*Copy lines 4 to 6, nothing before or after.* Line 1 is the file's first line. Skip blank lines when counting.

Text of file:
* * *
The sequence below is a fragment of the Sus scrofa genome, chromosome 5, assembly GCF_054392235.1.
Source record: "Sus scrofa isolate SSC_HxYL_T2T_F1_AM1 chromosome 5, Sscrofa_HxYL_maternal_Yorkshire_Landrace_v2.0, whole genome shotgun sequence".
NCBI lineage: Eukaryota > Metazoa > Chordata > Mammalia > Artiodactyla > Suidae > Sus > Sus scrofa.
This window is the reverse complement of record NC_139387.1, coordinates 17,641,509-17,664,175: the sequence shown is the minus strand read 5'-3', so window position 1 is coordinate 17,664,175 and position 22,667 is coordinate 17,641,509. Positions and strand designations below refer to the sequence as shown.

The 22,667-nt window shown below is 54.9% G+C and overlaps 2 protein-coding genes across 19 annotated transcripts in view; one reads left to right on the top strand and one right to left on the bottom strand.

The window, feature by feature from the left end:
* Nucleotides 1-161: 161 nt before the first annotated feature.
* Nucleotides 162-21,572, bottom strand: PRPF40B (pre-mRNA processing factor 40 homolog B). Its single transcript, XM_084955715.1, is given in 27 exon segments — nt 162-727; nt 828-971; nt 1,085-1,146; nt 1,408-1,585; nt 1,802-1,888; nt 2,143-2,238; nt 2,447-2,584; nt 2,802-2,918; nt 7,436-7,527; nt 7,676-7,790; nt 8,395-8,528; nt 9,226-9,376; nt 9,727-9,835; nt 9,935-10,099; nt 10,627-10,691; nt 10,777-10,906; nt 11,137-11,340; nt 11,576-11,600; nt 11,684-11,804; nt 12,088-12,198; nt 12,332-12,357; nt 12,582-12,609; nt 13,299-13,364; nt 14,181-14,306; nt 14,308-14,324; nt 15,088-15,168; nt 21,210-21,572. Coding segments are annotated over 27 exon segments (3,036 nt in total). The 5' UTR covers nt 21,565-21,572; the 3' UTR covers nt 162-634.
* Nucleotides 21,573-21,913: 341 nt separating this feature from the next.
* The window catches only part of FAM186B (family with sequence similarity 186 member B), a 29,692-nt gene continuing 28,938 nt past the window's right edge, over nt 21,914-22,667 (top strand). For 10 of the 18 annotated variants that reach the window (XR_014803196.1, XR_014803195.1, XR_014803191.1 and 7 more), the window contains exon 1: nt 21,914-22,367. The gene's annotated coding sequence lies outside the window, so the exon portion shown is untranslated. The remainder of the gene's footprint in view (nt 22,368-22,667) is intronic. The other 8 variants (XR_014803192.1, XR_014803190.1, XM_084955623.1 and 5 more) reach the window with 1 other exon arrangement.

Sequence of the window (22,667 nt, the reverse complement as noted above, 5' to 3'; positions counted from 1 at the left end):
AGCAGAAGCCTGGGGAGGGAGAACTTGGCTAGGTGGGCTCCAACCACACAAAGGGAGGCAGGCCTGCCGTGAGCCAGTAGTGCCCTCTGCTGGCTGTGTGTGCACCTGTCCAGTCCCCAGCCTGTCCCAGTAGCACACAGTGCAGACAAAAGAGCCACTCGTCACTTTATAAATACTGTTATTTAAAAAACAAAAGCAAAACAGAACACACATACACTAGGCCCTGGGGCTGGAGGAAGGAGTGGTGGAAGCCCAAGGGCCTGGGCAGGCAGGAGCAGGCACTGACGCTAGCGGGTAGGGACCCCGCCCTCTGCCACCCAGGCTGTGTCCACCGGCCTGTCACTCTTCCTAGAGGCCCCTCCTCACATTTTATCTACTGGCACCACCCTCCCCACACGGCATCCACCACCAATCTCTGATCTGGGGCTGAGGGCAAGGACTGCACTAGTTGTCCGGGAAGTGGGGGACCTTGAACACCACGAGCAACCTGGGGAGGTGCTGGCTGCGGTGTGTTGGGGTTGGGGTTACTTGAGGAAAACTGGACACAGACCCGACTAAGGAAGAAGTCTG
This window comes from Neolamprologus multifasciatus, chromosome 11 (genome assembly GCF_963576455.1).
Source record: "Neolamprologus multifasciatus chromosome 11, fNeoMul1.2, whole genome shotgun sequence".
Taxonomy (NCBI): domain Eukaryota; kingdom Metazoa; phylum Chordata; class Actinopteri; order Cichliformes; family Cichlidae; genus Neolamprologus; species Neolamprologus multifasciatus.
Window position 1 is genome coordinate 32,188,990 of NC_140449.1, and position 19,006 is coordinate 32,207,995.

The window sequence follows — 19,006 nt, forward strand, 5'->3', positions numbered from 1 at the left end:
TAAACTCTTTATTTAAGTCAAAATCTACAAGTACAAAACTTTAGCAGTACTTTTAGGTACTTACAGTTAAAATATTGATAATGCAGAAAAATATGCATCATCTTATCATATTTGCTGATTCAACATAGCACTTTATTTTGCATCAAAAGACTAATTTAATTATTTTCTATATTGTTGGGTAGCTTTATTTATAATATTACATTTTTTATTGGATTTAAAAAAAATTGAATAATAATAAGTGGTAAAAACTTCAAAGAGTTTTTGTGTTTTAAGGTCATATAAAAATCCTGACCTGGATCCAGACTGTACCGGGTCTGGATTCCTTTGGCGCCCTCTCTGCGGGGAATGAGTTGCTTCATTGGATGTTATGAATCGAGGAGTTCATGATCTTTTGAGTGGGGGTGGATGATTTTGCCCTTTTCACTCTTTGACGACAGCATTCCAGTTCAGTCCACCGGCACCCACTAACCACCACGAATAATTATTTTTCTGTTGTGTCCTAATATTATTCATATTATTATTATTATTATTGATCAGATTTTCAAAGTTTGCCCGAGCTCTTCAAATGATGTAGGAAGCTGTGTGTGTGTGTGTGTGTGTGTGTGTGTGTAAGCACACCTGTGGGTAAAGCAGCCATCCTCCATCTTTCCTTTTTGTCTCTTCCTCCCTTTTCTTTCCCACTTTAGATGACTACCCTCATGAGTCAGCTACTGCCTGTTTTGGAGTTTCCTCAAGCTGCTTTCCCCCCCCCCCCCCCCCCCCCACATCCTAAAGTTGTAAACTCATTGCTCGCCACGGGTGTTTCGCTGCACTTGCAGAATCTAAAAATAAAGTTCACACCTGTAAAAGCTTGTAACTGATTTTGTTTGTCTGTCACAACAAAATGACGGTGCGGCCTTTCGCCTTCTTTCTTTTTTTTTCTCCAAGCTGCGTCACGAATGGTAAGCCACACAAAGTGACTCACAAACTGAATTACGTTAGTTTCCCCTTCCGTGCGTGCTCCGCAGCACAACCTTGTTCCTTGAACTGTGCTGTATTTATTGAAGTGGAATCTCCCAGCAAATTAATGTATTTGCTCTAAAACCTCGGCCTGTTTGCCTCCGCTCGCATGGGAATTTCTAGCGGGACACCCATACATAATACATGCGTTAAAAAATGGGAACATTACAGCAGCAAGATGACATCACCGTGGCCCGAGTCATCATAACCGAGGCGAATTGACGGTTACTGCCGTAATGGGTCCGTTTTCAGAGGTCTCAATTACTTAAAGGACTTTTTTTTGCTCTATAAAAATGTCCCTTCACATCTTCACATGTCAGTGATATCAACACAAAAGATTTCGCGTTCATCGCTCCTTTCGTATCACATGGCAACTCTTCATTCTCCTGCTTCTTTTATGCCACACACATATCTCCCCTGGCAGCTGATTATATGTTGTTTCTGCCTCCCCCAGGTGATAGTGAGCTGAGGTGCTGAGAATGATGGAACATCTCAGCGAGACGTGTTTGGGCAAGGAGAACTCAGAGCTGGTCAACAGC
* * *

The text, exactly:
This window is the reverse complement of record NC_139387.1, coordinates 17,641,509-17,664,175: the sequence shown is the minus strand read 5'-3', so window position 1 is coordinate 17,664,175 and position 22,667 is coordinate 17,641,509. Positions and strand designations below refer to the sequence as shown.

The 22,667-nt window shown below is 54.9% G+C and overlaps 2 protein-coding genes across 19 annotated transcripts in view; one reads left to right on the top strand and one right to left on the bottom strand.

The window, feature by feature from the left end: